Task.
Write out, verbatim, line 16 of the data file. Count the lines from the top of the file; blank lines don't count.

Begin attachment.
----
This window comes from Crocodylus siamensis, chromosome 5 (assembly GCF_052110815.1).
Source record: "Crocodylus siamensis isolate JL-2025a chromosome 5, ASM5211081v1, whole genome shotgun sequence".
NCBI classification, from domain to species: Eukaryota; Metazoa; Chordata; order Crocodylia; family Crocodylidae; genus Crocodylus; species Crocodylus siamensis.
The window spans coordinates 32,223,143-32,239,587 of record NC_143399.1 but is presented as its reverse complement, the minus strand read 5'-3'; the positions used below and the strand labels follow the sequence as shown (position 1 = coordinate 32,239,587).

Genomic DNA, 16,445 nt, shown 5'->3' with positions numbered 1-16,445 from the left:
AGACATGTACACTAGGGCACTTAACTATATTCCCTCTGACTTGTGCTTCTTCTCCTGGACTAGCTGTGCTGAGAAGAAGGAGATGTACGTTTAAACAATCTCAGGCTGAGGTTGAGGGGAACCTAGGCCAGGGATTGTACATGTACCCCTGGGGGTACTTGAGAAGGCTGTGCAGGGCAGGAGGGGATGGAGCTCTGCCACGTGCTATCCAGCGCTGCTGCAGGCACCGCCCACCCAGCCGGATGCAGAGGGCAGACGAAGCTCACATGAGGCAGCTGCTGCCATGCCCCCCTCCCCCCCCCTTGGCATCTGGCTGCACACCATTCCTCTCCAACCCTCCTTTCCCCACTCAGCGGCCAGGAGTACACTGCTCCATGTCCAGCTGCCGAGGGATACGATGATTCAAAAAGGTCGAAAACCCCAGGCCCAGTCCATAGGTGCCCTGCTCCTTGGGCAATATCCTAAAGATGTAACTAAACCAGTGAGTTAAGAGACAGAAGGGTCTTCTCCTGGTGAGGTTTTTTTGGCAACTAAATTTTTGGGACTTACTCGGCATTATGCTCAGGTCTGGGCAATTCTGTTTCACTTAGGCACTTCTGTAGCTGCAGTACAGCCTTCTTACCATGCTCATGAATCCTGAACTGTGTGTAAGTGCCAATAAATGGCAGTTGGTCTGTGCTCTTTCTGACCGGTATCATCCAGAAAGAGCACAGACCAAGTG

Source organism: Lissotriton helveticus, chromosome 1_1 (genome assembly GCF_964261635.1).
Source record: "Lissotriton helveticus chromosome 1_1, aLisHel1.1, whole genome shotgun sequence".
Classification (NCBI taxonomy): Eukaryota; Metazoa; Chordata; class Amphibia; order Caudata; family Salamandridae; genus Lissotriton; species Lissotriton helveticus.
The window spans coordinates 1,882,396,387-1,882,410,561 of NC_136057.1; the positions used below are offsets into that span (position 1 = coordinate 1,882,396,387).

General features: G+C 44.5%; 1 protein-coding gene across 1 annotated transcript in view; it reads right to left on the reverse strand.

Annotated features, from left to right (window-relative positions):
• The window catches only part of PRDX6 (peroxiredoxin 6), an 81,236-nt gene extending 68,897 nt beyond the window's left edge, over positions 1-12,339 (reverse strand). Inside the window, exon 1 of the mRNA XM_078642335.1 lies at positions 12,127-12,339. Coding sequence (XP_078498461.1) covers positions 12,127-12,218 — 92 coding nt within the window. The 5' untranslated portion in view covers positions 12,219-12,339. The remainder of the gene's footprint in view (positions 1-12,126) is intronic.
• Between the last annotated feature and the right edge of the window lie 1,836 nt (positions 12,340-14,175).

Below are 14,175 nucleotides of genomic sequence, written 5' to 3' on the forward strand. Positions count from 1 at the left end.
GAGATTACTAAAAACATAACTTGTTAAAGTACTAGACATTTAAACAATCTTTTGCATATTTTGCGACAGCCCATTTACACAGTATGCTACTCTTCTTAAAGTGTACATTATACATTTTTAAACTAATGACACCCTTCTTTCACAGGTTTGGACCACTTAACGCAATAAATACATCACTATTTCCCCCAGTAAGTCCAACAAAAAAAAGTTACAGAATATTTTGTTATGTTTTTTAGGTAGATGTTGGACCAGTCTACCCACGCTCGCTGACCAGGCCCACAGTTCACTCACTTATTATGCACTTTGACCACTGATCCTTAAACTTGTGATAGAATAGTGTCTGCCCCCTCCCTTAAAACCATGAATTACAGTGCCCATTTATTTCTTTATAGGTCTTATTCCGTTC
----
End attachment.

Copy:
GAGATTACTAAAAACATAACTTGTTAAAGTACTAGACATTTAAACAATCTTTTGCATATTTTGCGACAGCCCATTTACACAGTATGCTACTCTTCTTAAAGTGTACATTATACATTTTTAAACTAATGACACCCTTCTTTCACAGGTTTGGACCACTTAACGCAATAAATACATCACTATTTCCCCCAGTAAGTCCAACAAAAAAAAGTTACAGAATATTTTGTTATGTTTTTTAGGTAGATGTTGGACCAGTCTACCCACGCTCGCTGACCAGGCCCACAGTTCACTCACTTATTATGCACTTTGACCACTGATCCTTAAACTTGTGATAGAATAGTGTCTGCCCCCTCCCTTAAAACCATGAATTACAGTGCCCATTTATTTCTTTATAGGTCTTATTCCGTTC